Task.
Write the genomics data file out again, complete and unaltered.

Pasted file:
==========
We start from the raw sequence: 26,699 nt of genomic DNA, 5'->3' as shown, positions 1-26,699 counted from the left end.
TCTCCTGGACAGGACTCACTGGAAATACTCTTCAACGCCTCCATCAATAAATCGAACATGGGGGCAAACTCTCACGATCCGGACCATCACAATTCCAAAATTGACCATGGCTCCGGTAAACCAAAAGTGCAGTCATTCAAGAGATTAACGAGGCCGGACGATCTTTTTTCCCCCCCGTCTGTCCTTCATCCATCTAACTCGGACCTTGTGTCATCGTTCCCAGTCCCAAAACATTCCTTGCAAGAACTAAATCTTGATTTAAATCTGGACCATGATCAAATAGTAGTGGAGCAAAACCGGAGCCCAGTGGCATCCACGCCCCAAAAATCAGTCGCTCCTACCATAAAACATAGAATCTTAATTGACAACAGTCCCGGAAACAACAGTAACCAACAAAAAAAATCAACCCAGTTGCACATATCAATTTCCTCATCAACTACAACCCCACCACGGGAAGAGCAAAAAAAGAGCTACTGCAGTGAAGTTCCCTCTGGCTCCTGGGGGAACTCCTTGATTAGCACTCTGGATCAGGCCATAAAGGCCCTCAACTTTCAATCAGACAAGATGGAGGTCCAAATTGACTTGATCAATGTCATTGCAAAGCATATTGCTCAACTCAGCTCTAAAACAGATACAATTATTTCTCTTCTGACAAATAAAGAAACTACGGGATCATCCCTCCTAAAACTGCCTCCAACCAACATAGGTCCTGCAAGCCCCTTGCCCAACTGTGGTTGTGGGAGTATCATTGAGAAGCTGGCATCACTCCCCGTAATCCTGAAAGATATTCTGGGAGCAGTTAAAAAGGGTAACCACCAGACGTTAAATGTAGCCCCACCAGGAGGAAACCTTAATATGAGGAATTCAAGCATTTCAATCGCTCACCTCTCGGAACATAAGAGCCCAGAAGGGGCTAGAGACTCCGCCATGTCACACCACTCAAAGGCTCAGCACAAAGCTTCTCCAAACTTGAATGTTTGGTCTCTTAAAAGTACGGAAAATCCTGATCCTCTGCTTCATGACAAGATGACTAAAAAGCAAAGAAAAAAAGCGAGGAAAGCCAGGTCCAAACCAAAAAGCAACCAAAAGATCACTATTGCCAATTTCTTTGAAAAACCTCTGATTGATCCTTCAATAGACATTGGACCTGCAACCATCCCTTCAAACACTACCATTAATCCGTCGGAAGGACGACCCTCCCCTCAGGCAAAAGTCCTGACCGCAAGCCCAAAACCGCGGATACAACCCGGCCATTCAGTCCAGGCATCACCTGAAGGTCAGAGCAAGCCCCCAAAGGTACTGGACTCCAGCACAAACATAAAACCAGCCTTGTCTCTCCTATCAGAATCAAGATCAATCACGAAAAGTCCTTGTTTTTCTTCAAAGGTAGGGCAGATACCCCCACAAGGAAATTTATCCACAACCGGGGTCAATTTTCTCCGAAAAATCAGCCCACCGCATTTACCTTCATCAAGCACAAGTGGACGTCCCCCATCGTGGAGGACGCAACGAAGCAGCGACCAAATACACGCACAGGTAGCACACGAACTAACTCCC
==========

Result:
We start from the raw sequence: 26,699 nt of genomic DNA, 5'->3' as shown, positions 1-26,699 counted from the left end.
TCTCCTGGACAGGACTCACTGGAAATACTCTTCAACGCCTCCATCAATAAATCGAACATGGGGGCAAACTCTCACGATCCGGACCATCACAATTCCAAAATTGACCATGGCTCCGGTAAACCAAAAGTGCAGTCATTCAAGAGATTAACGAGGCCGGACGATCTTTTTTCCCCCCCGTCTGTCCTTCATCCATCTAACTCGGACCTTGTGTCATCGTTCCCAGTCCCAAAACATTCCTTGCAAGAACTAAATCTTGATTTAAATCTGGACCATGATCAAATAGTAGTGGAGCAAAACCGGAGCCCAGTGGCATCCACGCCCCAAAAATCAGTCGCTCCTACCATAAAACATAGAATCTTAATTGACAACAGTCCCGGAAACAACAGTAACCAACAAAAAAAATCAACCCAGTTGCACATATCAATTTCCTCATCAACTACAACCCCACCACGGGAAGAGCAAAAAAAGAGCTACTGCAGTGAAGTTCCCTCTGGCTCCTGGGGGAACTCCTTGATTAGCACTCTGGATCAGGCCATAAAGGCCCTCAACTTTCAATCAGACAAGATGGAGGTCCAAATTGACTTGATCAATGTCATTGCAAAGCATATTGCTCAACTCAGCTCTAAAACAGATACAATTATTTCTCTTCTGACAAATAAAGAAACTACGGGATCATCCCTCCTAAAACTGCCTCCAACCAACATAGGTCCTGCAAGCCCCTTGCCCAACTGTGGTTGTGGGAGTATCATTGAGAAGCTGGCATCACTCCCCGTAATCCTGAAAGATATTCTGGGAGCAGTTAAAAAGGGTAACCACCAGACGTTAAATGTAGCCCCACCAGGAGGAAACCTTAATATGAGGAATTCAAGCATTTCAATCGCTCACCTCTCGGAACATAAGAGCCCAGAAGGGGCTAGAGACTCCGCCATGTCACACCACTCAAAGGCTCAGCACAAAGCTTCTCCAAACTTGAATGTTTGGTCTCTTAAAAGTACGGAAAATCCTGATCCTCTGCTTCATGACAAGATGACTAAAAAGCAAAGAAAAAAAGCGAGGAAAGCCAGGTCCAAACCAAAAAGCAACCAAAAGATCACTATTGCCAATTTCTTTGAAAAACCTCTGATTGATCCTTCAATAGACATTGGACCTGCAACCATCCCTTCAAACACTACCATTAATCCGTCGGAAGGACGACCCTCCCCTCAGGCAAAAGTCCTGACCGCAAGCCCAAAACCGCGGATACAACCCGGCCATTCAGTCCAGGCATCACCTGAAGGTCAGAGCAAGCCCCCAAAGGTACTGGACTCCAGCACAAACATAAAACCAGCCTTGTCTCTCCTATCAGAATCAAGATCAATCACGAAAAGTCCTTGTTTTTCTTCAAAGGTAGGGCAGATACCCCCACAAGGAAATTTATCCACAACCGGGGTCAATTTTCTCCGAAAAATCAGCCCACCGCATTTACCTTCATCAAGCACAAGTGGACGTCCCCCATCGTGGAGGACGCAACGAAGCAGCGACCAAATACACGCACAGGTAGCACACGAACTAACTCCC